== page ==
For me, five hours laying in bed and three hours of sleep is much closer to eight hours sleep than it is three hours. There have been some studies on how much sleep you can replace with meditation and I don't remember the exact conversation rate, but you did say low barrier to entry on comments. When I'm stressing at being unable to sleep, as long as I relax everything and meditate I wake up feeling as good as if I didn't have insomnia issues. Note that it took me a lot of practice to be able to relax everything, you often don't notice some of your muscle tension. It's also an interesting thing to note that I sometimes have rapid involuntary eye movements while doing things which makes me think something sleep like is happening.
I'm finding myself wishing for more resources on picking where to live. I'm in an uncommon situation: Single. Enough money to not need to work anymore unless I'm in a high cost of living place so I want to take a few years off. The only area that I have lots of friends in I already know isn't right for me due to seasonal depression. Finding the right place to live through my own research will be long having to visit places for long enough to see what they're like but there just doesn't exist super great resources for researching things ahead of time unless I'm missing something.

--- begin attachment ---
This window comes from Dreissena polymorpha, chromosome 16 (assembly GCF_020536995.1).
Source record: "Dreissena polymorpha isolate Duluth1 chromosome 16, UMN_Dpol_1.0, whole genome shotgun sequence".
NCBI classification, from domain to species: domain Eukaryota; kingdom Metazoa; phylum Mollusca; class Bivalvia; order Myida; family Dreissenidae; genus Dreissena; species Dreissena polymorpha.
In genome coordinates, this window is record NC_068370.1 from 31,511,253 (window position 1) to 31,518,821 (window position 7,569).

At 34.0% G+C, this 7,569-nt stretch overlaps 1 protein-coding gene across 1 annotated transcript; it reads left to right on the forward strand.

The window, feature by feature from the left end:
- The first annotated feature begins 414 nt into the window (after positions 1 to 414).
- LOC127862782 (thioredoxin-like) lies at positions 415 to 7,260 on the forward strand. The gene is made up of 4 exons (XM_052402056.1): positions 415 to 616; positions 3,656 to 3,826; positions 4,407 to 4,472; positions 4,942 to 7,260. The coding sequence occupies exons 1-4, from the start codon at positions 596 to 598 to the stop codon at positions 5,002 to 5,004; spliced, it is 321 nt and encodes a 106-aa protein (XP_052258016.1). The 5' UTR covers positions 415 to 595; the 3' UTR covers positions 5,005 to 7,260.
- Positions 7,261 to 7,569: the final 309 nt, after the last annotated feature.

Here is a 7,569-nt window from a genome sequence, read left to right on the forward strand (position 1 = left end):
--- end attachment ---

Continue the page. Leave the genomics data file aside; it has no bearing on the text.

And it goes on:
In related news: I hear Atlanta has a decent dance scene. Anyone live in the Atlanta area have comments?
I actually think the fun part explains it even more. I have a buddy I game with all the time. I always end up better then them. They ask for help. I point out something I've identified as a fundamental in the game (the equivalent of aiming/positioning in FPS games, or building workers in RTS games) and some little practice method that I went away and did for 2 or 3 hours one day to get better at that fundamental. Then, every time, they say "that would make it not fun" and just spam some games. Because there's a fun inefficient way to practice they just do that instead of the less fun efficient way to practice.